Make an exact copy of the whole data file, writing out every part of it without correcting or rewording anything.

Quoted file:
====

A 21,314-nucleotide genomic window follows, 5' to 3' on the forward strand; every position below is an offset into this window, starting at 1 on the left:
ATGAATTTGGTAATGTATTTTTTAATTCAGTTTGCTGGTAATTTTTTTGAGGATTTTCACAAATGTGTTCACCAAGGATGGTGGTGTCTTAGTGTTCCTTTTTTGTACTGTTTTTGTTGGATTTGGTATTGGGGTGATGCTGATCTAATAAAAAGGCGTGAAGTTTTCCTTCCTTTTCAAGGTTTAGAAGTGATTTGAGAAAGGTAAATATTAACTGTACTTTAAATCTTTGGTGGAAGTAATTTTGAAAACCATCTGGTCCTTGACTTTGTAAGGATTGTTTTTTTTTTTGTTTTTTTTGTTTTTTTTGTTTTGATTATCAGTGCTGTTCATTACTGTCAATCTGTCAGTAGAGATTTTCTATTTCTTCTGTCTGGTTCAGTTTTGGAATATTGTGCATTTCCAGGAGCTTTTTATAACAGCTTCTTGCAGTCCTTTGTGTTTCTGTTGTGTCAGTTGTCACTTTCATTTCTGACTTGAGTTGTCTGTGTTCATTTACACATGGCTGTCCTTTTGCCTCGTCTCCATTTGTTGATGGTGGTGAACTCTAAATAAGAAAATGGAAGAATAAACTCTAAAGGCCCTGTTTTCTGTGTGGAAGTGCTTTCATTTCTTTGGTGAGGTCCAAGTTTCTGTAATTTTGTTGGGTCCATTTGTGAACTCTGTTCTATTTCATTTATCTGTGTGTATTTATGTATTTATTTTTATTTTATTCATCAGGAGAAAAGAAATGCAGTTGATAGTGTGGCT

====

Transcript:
A 21,314-nucleotide genomic window follows, 5' to 3' on the forward strand; every position below is an offset into this window, starting at 1 on the left:
ATGAATTTGGTAATGTATTTTTTAATTCAGTTTGCTGGTAATTTTTTTGAGGATTTTCACAAATGTGTTCACCAAGGATGGTGGTGTCTTAGTGTTCCTTTTTTGTACTGTTTTTGTTGGATTTGGTATTGGGGTGATGCTGATCTAATAAAAAGGCGTGAAGTTTTCCTTCCTTTTCAAGGTTTAGAAGTGATTTGAGAAAGGTAAATATTAACTGTACTTTAAATCTTTGGTGGAAGTAATTTTGAAAACCATCTGGTCCTTGACTTTGTAAGGATTGTTTTTTTTTTTGTTTTTTTTGTTTTTTTTGTTTTGATTATCAGTGCTGTTCATTACTGTCAATCTGTCAGTAGAGATTTTCTATTTCTTCTGTCTGGTTCAGTTTTGGAATATTGTGCATTTCCAGGAGCTTTTTATAACAGCTTCTTGCAGTCCTTTGTGTTTCTGTTGTGTCAGTTGTCACTTTCATTTCTGACTTGAGTTGTCTGTGTTCATTTACACATGGCTGTCCTTTTGCCTCGTCTCCATTTGTTGATGGTGGTGAACTCTAAATAAGAAAATGGAAGAATAAACTCTAAAGGCCCTGTTTTCTGTGTGGAAGTGCTTTCATTTCTTTGGTGAGGTCCAAGTTTCTGTAATTTTGTTGGGTCCATTTGTGAACTCTGTTCTATTTCATTTATCTGTGTGTATTTATGTATTTATTTTTATTTTATTCATCAGGAGAAAAGAAATGCAGTTGATAGTGTGGCT